“The main thing for me was my defense. I’m not a big shot blocking person,” Lampkin said. “I’ve been blocking shots more, and then, I’ve been just competing and guarding the ball screen.”
The forward followed that up by saying, “You can’t have an off night on defense.”
Though Lampkin only averages 0.6 steals and 0.5 blocks per game on the season, he has come up big in those categories as of late. Over his last six games, he has seven steals and six blocks.
That defensive improvement was never more important for TCU than their 20-point comeback against No. 22 Texas in the Big 12 tournament quarterfinals, when he grabbed three steals and blocked two shots to go with 10 points and nine rebounds.
“Eddie [Lampkin] was good, like you said. That was huge,” Dixon said postgame. “He changed shots early but he also guarded on the perimeter with the ball screen defense.”
Man of the people
While his game has improved dramatically, Lampkin has made a name for himself both in Fort Worth and around the Big 12 for his personality both on and off the court.
In games, Lampkin routinely works to pump up his teammates and the crowd, even reminding his defenders that they are “too small” when he scores a physical bucket on them.
Even when his team was down by 20, Lampkin stayed positive and animated against Texas, and when the game was decided, he was seen calling for any non-Texas fans in the stand up and get loud.
This left an impression on fans outside of the Frog faithful.
Lampkin said teammate Chuck O’Bannon recently joked that the forward’s phone is probably “blowing up” after every game.
“He [O’Bannon] was like, ‘Bro, I know your phone be blowing up,'” Lampkin said. “I was like, ‘It do.’ It’s crazy how much love I get from fans not even at TCU.”
Even so, Lampkin always takes the time to respond to anyone who talks about him positively during the game on social media.
After TCU home games, Lampkin can be seen taking pictures and signing autographs for the dozens of fans who ask. He said it’s about building his “brand and relationships” with those that support him.
This fan interaction has produced more than a few nicknames for Lampkin, including “the Eddie Express,” “Steady Eddie,” “the Eddergizer,” and even “Chicken Eddie,” referring to the forward’s recent NIL deal with Chick Express.
Lampkin emphasized that he does not have a favorite of the nicknames, saying, “I like them all.”
Regardless of whether the game is home or away, Lampkin is typically running an Instagram live after TCU wins, giving fans an inside look at the Frogs’ celebration.
Perhaps the most memorable of those was when Lampkin went live in the middle of TCU’s court storm following their upset win over No. 6 Kansas.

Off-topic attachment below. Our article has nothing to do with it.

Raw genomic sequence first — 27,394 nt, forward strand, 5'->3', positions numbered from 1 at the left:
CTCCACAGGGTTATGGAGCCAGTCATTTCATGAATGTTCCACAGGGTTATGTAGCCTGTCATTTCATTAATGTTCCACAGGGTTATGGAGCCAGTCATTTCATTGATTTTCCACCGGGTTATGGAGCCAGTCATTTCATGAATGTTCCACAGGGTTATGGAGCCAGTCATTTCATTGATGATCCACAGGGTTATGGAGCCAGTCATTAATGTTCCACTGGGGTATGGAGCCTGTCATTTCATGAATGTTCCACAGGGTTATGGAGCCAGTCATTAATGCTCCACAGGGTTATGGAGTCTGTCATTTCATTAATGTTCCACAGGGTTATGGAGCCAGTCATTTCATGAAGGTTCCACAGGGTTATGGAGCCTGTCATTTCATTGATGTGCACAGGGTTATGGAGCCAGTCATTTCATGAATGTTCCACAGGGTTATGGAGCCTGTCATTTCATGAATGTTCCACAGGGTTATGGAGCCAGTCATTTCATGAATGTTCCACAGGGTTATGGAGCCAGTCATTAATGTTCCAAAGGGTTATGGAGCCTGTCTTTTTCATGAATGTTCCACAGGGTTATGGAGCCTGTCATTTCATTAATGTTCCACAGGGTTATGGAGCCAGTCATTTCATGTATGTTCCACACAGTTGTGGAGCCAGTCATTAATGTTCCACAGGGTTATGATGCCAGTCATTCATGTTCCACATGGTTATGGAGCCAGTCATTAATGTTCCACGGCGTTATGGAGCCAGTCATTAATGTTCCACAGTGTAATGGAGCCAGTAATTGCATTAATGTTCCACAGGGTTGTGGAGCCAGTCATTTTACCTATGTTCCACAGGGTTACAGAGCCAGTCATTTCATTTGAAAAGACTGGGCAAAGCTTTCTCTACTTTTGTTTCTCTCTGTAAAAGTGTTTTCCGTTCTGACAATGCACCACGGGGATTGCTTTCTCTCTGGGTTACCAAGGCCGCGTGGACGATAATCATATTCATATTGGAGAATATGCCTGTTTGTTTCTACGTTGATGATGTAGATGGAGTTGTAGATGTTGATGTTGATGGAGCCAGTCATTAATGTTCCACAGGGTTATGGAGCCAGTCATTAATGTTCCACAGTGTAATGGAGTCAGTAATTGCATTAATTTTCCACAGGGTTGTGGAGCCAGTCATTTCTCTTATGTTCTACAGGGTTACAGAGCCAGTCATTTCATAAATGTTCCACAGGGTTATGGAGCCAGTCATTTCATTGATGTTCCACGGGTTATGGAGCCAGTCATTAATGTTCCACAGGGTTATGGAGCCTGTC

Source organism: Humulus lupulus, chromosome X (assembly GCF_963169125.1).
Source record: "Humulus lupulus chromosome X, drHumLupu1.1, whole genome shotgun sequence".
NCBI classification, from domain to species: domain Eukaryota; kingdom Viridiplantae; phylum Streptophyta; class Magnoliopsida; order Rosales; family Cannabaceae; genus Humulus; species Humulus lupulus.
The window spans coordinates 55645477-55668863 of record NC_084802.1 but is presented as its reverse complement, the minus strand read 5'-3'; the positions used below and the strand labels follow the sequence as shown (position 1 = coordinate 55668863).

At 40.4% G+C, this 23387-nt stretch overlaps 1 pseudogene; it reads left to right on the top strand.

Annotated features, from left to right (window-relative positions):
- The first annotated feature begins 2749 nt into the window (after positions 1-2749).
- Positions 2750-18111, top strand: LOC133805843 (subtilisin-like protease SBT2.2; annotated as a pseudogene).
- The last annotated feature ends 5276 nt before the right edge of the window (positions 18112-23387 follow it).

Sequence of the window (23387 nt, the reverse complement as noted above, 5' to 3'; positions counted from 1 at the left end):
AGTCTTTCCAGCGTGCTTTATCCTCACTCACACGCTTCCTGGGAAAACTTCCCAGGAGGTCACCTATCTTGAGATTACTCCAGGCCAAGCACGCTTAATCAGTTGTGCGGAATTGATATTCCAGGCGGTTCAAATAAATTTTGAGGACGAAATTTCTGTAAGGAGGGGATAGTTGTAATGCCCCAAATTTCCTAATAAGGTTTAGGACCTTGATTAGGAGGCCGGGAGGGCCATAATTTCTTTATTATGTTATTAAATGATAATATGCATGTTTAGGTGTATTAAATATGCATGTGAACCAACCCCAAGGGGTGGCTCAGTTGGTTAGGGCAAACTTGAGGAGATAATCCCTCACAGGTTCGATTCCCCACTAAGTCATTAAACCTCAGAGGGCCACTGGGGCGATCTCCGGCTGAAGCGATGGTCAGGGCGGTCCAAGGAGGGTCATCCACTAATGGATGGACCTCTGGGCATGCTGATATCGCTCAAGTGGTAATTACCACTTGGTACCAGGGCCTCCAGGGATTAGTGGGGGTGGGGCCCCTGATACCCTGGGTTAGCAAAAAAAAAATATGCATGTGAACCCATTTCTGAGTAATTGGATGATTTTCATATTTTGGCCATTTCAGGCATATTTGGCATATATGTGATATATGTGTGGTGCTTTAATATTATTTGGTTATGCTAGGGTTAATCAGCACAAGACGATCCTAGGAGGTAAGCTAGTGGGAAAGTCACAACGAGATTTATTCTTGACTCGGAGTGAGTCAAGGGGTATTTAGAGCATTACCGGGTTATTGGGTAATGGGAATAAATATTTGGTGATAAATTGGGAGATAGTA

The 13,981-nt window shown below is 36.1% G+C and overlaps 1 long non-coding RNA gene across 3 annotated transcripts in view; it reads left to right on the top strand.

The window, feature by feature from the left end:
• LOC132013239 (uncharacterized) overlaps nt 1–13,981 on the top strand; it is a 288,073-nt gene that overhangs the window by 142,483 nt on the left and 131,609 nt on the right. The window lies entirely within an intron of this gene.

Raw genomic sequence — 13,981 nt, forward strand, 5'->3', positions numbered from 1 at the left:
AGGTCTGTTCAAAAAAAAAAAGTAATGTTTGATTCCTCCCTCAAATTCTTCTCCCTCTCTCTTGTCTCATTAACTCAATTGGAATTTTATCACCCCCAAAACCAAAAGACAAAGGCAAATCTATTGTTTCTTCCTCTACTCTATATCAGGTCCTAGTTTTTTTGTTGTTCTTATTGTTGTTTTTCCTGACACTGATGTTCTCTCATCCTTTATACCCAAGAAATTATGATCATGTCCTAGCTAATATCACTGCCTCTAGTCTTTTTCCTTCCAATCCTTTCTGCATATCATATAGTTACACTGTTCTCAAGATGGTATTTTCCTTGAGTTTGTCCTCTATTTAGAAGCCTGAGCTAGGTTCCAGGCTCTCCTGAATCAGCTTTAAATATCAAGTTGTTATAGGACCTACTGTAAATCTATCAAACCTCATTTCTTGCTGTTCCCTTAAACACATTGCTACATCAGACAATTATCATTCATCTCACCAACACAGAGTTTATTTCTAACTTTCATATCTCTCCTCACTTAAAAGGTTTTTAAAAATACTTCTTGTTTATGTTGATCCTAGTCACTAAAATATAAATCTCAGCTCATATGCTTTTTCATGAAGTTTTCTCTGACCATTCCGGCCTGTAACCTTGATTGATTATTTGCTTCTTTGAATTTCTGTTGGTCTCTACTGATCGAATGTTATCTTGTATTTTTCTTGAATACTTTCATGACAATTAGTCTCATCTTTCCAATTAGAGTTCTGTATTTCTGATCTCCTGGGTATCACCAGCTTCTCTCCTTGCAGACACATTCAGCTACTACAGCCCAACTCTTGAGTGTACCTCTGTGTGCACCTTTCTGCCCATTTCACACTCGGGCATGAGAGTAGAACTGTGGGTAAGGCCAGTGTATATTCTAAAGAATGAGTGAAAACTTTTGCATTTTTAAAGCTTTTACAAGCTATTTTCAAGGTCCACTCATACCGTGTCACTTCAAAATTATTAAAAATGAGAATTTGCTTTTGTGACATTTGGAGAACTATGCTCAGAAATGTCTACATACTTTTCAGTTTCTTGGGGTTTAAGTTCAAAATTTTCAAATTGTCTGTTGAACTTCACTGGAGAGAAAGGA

As the fans were rushing the court, Lampkin turned to manager Zach Conner and asked for his phone.
“I had told him [Conner] to go get my phone because I Knew if we win this, I have to have my phone, because I have to go Instagram live to show everybody,” Lampkin said. “I’m the media person for the team.”
Lampkin’s energy is not just for the fans, though. It bleeds down into the whole team, and they give it right back to him.
Against Texas, Lampkin said that he continued to encourage Miles, even when the point guard was 0-for-7 from the field. The Frogs then returned the favor to their big man the following night when he went 3-for-8 against Kansas.
“The other night [against Kansas], I was off. Nobody even said nothing. They were just like, ‘Keep going,'” Lampkin said. “I was missing shots. I was mad at myself, but they were like, ‘Keep going.’”
Full steam ahead
Two years into his TCU career, Lampkin has already checked the box on the goal that he set with Miles the first time they stepped on campus.
For only the second time since 1998, the Frogs are headed to the Big Dance.
“We changed the program. They brought in good players, and we lead the team,” Lampkin said. “It feels good to be here with my brother [Miles]. When we were sitting down, I told him, ‘Bro, we really did it. This is what me and you talked about.'”
With TCU playing in the South Region, Lampkin said he is excited about potentially playing one seed Arizona and possibly matching up with Illinois center Kofi Cockburn (21.1 points per game), who many consider the best big man in the country.
For the Frogs to get there, though, they will have to get through the First Round, and up first is a team Lampkin is very familiar with–Seton Hall.
“They were in my final five,” Lampkin said. “I haven’t lost to any of the teams that were in my final five, so I feel like I’m ready for them. We are ready for them.”
The other three teams in Lampkins’ top five were Texas A&M, Arkansas, and Western Kentucky. The Frogs beat the Aggies 68-64 earlier this year at Toyota Center in Lampkin’s home town of Houston.
TCU knows that making a run in the tournament will be anything but easy, but one thing they can count on is unmatched energy and drive from their leader–the Eddie Express.
“We’re going to win it all,” Lampkin said.